INTRODUCTION: Turkey's military leader, General Kenan Evren, has pledged to return the country to democratic rule, but warns his junta will not submit to either internal or foreign pressure.
GVs & CUs (1933: B & W) Turkey's former President Mustafa Kemal Ataturk, in military uniform, taking salute during tenth anniversary ceremony of Turkish Republic (4 shots)
GVs (1981: COLOUR) Military leaders, headed by present military junta leader, General Kenan Evren, following wreath on way to Ataturk Mausoleum in Ankara (3 shots)
GV INTERIOR Mausoleum where General Evren places wreath and salutes
SV INTERIOR General Evren writing in Book of Honour
GV PAN National Assembly Hall
CU PULL BACK TO GV Three presidents (1. to r.) Celal Bayar, Cevdet Sunay and Fahri Koruturk
SV Military Council in Assembly Hall
CU President Bulend Ulusu PULL BACK TO Cabinet members
SV General Evren on dais standing to attention
GV PAN Military Council members standing to attention
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Background: INTRODUCTION: Turkey's military leader, General Kenan Evren, has pledged to return the country to democratic rule, but warns his junta will not submit to either internal or foreign pressure. General Evren, who heads a five-man ruling National Security Council which seized power in September, was speaking at a ceremony in Ankara on Monday (5 January). It was the beginning of a year of celebrations to mark the 100th anniversary of the birth of Mustafa Kemal Ataturk who founded modern Turkey.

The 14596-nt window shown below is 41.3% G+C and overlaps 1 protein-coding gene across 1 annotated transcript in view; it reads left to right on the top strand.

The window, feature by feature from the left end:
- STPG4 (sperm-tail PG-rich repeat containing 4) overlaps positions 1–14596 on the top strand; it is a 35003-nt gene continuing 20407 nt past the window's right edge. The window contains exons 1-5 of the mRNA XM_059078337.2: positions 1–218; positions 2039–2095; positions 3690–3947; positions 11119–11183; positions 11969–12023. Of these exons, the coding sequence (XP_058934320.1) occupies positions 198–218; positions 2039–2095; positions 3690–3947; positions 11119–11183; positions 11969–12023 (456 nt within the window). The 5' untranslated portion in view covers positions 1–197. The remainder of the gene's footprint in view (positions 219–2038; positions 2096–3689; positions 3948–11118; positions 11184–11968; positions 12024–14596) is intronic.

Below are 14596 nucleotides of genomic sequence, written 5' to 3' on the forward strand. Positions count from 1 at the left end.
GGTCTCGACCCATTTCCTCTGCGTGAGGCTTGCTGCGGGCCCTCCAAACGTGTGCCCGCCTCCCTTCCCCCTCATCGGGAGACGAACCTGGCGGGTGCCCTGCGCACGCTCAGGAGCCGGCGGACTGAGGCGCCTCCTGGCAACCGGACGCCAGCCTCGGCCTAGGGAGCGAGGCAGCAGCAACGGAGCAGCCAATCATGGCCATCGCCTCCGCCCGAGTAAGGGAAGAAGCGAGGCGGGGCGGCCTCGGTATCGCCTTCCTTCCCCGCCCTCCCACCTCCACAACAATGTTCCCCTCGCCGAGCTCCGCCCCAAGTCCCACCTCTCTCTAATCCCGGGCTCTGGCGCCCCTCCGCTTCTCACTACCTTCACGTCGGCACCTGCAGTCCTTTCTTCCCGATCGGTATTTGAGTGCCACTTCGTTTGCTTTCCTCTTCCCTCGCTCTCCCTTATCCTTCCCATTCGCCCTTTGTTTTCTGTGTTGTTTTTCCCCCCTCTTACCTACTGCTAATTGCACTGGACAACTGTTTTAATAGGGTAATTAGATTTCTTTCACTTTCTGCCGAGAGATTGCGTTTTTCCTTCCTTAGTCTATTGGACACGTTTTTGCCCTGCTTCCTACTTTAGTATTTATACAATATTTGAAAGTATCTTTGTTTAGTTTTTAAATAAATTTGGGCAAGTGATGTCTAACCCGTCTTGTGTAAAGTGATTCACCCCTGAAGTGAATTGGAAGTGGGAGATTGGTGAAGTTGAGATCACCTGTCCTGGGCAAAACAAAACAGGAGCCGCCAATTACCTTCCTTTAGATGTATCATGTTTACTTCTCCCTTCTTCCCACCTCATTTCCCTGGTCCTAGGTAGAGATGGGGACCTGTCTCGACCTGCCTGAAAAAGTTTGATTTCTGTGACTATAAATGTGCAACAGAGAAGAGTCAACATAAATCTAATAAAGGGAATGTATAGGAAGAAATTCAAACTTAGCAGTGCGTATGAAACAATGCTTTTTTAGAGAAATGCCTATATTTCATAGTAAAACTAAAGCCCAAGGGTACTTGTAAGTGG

SYNOPSIS: Mustafa Kemal took the name Ataturk -- which means Father of the Turks -- in 1933, the same year he celebrated the tenth anniversary of the republic.
Today, 42 years after his death, insulting Ataturk's memory is punishable by a severe jail sentence. The years since 1938 have been tumultuous. General Evren's coup was the third military intervention in government since Ataturk died. All regimes have treated Ataturk's memory with respect. And on Monday, General Evren and his military council led the ceremonies to mark this centenary.
As General Evren placed a wreath at the Ataturk Mausoleum in Ankara, there was speculation he may have used the occasion to ease concern in the West about his intentions for modern Turkey.
But apart from a general pledge to return Turkey to parliamentary rule, General Evren was circumspect. The General has said that he will announce proposals for the restoration of democracy some time in 1981. He made the speech in the presence of three former presidents and foreign diplomats, the most select public gathering since the September coup.
The ceremony took place in the National Assembly building, emptied of parliamentarians when the junta took over. President Bulend Ulusu and his Cabinet remain faithful to the Ataturk ideals and hope to approve a constitution with provisions to avoid the type of political stalemate that preceded the coup. Those troubles included inflation, still running at one hundred percent; and unemployment, currently 20 percent.